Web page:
Revision is one of the most important parts of writing, yet it never seems to be a huge discussion point in the writing community. Though, as both a writer and a freelance editor, I’m fascinated by it. Mostly because it’s a finishing process that is as unique as the writer who put words to the page.
My revision process is simple—because I’m always revising. I start out nearly each writing session reading what I last wrote. This puts me in the mood of voice, but it also allows me to catch little errors quickly and to avoid making tons of continuity mistakes. It also allows me to give fresh-but-familiar eyes to a scene, which I find helps me quickly firm up anything that was a little loose.
This method means that when I’m finished with a manuscript draft, my whole-draft revision tends to be relatively short. Unless there’s some major flaw, or I’m waiting forever on a beta read, the most I’m ever actively revising is usually a couple of weeks, and most of that time is spent rereading it and letting it air out in equal measure.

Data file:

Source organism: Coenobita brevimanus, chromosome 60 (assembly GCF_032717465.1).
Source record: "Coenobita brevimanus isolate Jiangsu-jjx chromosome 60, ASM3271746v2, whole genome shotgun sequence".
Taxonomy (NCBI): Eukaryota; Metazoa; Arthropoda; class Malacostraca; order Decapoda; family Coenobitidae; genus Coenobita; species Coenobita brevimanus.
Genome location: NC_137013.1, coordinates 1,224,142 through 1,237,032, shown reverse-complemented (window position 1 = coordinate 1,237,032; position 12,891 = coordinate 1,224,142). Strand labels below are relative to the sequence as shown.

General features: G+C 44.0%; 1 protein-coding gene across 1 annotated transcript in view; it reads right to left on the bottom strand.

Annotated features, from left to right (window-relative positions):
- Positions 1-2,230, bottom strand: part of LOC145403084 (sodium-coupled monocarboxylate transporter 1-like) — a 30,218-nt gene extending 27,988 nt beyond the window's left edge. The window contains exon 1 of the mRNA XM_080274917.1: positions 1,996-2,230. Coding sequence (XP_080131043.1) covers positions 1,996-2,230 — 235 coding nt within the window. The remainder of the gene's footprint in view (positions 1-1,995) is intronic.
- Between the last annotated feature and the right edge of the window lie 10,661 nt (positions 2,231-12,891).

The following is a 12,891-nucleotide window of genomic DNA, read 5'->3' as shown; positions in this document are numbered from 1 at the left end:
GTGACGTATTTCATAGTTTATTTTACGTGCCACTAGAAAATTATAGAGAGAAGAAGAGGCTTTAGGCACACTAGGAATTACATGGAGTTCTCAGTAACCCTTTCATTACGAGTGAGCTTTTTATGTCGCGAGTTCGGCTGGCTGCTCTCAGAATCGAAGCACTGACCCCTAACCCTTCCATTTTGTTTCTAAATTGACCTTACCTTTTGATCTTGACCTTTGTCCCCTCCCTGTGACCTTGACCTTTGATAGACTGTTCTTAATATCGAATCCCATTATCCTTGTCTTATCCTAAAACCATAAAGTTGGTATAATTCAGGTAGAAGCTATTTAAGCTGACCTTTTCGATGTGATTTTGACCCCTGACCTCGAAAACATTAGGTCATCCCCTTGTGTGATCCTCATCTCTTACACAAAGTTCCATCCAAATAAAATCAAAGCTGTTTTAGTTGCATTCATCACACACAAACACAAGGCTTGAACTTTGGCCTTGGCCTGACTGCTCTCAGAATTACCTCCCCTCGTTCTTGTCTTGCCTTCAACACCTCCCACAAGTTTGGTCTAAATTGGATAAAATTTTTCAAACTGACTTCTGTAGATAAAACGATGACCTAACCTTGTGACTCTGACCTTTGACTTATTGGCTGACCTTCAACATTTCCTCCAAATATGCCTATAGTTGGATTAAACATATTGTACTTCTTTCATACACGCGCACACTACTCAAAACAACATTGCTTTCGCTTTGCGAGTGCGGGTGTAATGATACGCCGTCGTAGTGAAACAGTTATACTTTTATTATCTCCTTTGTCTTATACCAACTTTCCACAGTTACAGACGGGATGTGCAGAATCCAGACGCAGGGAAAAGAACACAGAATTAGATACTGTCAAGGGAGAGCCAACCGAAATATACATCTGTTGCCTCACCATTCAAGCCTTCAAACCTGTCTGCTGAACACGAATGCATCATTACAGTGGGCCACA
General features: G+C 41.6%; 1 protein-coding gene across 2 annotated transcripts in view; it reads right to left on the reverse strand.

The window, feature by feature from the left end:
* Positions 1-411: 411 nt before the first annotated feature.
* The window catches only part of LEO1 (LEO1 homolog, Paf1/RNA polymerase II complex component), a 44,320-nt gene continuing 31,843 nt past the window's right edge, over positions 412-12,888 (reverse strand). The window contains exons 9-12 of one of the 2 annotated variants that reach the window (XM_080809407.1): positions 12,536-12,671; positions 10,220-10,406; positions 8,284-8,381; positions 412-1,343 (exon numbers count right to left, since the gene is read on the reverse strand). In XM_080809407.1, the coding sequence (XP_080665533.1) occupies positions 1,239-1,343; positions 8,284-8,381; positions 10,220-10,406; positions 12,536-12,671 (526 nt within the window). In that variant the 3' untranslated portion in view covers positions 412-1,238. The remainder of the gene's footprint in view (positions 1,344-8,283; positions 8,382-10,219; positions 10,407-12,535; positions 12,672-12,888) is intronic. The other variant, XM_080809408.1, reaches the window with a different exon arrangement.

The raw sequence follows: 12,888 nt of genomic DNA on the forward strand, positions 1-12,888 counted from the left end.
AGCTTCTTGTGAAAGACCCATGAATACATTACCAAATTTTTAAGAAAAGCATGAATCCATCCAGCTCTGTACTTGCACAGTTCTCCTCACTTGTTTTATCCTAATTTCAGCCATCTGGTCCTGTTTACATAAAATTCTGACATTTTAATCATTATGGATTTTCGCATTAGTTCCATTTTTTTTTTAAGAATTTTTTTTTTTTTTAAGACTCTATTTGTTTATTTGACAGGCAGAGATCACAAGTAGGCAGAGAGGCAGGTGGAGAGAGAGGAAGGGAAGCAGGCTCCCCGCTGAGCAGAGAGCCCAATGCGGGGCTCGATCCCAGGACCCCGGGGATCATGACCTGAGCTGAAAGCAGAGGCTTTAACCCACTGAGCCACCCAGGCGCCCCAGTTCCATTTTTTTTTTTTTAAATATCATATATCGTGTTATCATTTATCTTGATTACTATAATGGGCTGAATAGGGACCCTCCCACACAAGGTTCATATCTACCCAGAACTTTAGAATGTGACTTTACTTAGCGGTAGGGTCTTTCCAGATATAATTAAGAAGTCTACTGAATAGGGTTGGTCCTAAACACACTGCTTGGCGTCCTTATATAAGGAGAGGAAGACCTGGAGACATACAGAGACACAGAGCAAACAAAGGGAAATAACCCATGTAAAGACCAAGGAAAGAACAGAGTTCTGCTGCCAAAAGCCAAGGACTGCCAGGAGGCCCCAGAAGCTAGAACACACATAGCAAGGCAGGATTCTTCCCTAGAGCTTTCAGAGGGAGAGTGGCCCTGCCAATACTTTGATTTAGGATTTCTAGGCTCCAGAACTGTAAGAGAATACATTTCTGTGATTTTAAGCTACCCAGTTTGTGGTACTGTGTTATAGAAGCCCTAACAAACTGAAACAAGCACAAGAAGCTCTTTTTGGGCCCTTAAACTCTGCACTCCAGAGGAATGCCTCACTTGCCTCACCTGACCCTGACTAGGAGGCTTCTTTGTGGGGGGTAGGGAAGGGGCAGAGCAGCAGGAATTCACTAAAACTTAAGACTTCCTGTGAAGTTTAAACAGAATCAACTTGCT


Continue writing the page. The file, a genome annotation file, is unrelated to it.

All that said, I know I’m not necessarily normal in my process. Mine is a gift from my days as a journalist. When there was a length, a topic and a time limit and that was it. Revision sometimes didn’t happen at all, so it was best to get it right the first time.
I know some writers, most especially “fast drafters,” who can churn out a manuscript in a month or less and then need four times that to revise or more. For these writers, moving forward is the only goal and going back—and getting mired in that detail—is death.
This “go back means death” process is also the case for a few very slow drafters I know. They just need to do the thing and will stall out and overthink things if given the chance. They also will take a long time in revision.
Of course, there are people who are in between these extremes as well. And that could be you.
What’s your preferred way to revise?